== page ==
“There was a New York State Court of Appeals case, Lauer v. City of New York, about ten years ago. The parents of a three-year old boy brought him to the ER because he was gasping for breath. The child was sent home, but died the next day. The police became involved after the medical examiner’s report showed that the death was caused by severe trauma to the head. The father denied having done such a thing. Still, the DA indicted him, his wife left him, and he lost his job—all the while denying his guilt.
“About 17 months later, a New York newspaper broke a story indicating that the child’s death wasn’t caused by a blow to the head and that the medical examiner was aware of the father’s innocence. It turned out that the medical examiner had performed a second autopsy, and had discovered that they had erred in their first autopsy and that the boy’s death had been caused by an aneurysm. But the medical examiner’s office had never revealed their error to the police or the public. So the father sued the medical examiner’s office for the tort of defamation, or libel, and for the infliction of emotional distress.
“In tort we have a duty to other people to be vigilant not to cause physical injury or property damages, but frequently courts find that ‘emotional distress’ claims are far too broad: Life is full of emotional distress. Here, however, the plaintiff argued that this was an extraordinary set of circumstances—since the medical examiner had knowledge of the harm that would be caused if he didn’t correct the error, he really had a duty to be vigilant of that harm and to (publicly) correct his error.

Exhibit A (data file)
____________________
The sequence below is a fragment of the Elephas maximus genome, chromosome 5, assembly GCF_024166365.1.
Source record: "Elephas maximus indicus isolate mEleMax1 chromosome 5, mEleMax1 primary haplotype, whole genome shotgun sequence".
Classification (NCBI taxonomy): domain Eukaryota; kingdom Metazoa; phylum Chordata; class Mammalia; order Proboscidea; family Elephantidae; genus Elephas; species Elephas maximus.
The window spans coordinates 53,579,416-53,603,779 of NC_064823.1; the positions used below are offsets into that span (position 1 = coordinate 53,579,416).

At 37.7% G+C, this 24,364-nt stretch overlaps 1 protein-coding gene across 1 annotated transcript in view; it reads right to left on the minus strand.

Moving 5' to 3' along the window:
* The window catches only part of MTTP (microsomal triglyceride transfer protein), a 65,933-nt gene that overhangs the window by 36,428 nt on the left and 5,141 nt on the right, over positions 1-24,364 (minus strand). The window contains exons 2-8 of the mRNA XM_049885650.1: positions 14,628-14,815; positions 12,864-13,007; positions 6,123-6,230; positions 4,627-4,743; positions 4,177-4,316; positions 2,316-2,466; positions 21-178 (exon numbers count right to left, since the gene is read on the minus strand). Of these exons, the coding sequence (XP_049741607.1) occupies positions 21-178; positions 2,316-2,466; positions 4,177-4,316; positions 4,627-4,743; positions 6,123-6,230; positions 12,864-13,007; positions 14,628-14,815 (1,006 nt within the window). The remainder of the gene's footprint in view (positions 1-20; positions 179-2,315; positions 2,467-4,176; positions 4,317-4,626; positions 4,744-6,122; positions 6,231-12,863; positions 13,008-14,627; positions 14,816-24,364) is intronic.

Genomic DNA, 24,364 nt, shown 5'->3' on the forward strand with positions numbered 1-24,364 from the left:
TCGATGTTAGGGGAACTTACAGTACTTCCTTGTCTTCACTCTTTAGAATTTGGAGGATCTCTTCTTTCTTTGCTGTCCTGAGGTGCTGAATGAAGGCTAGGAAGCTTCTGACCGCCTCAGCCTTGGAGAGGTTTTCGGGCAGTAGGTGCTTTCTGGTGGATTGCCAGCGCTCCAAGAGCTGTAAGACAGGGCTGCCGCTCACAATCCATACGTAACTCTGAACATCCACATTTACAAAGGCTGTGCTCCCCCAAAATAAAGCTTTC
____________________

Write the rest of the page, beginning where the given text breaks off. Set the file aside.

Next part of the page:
“The New York Court of Appeals ruled for the medical examiner’s office in this case. It said the issue was not one of ‘duty,’ but rather it was a policy judgment about whether governmental offices should be embroiled in litigation when there is a mistake. I disagree. My view is that part of the reason we have a common law of torts is so that we can recognize responsibilities at a more fine-grained level and be sensitive to the moral dimensions of various kinds of cases. When the law uses the word ‘duty’ in tort law, it means to demand of judges that they think about whether this is a context in which there is a special obligation of care.”
What is your opinion on the recent case of Snyder v. Phelps, in which the Supreme Court upheld picketers’ rights to disrupt the funeral of a fallen soldier?
“I was not terribly surprised by the decision, but I was disappointed. My view is that the free speech argument on the side of the picketers wasn’t as good as the argument on the side of the family of the fallen soldier. Judges accept a fairly small number of scenarios where one person could sue another for intentionally inflicting emotional distress. Historically, the best-established cases were where someone interfered with a family’s attempt to grieve or mourn a spouse, a child, or a sibling.
“Our society has a well entrenched recognition that the kind of emotional vulnerability associated with grieving a close family member is extraordinary. Our morality has recognized it, our social norms have recognized it, and the law has recognized it as a special pocket for being able to sue for emotional distress.
“The Court’s decision is simplistic because it doesn’t take on the task of understanding our society’s special respect for those who are grieving and it doesn’t take into account how opportunistic and egregious the defendants’ conduct was.”
As an ethics chair, what would you say is the “lawyer’s ethical dilemma?”
“I teach a course on lawyers and responsibility. Lawyers have to be candid and truthful not only with their own clients but also with courts and adversaries. Obviously, our system is an adversarial one and a lawyer’s job is to put the best face on his/her client’s claim. But you have to possess a good-faith reasonable belief in the merits of your client’s case, if you are going to be asserting it.”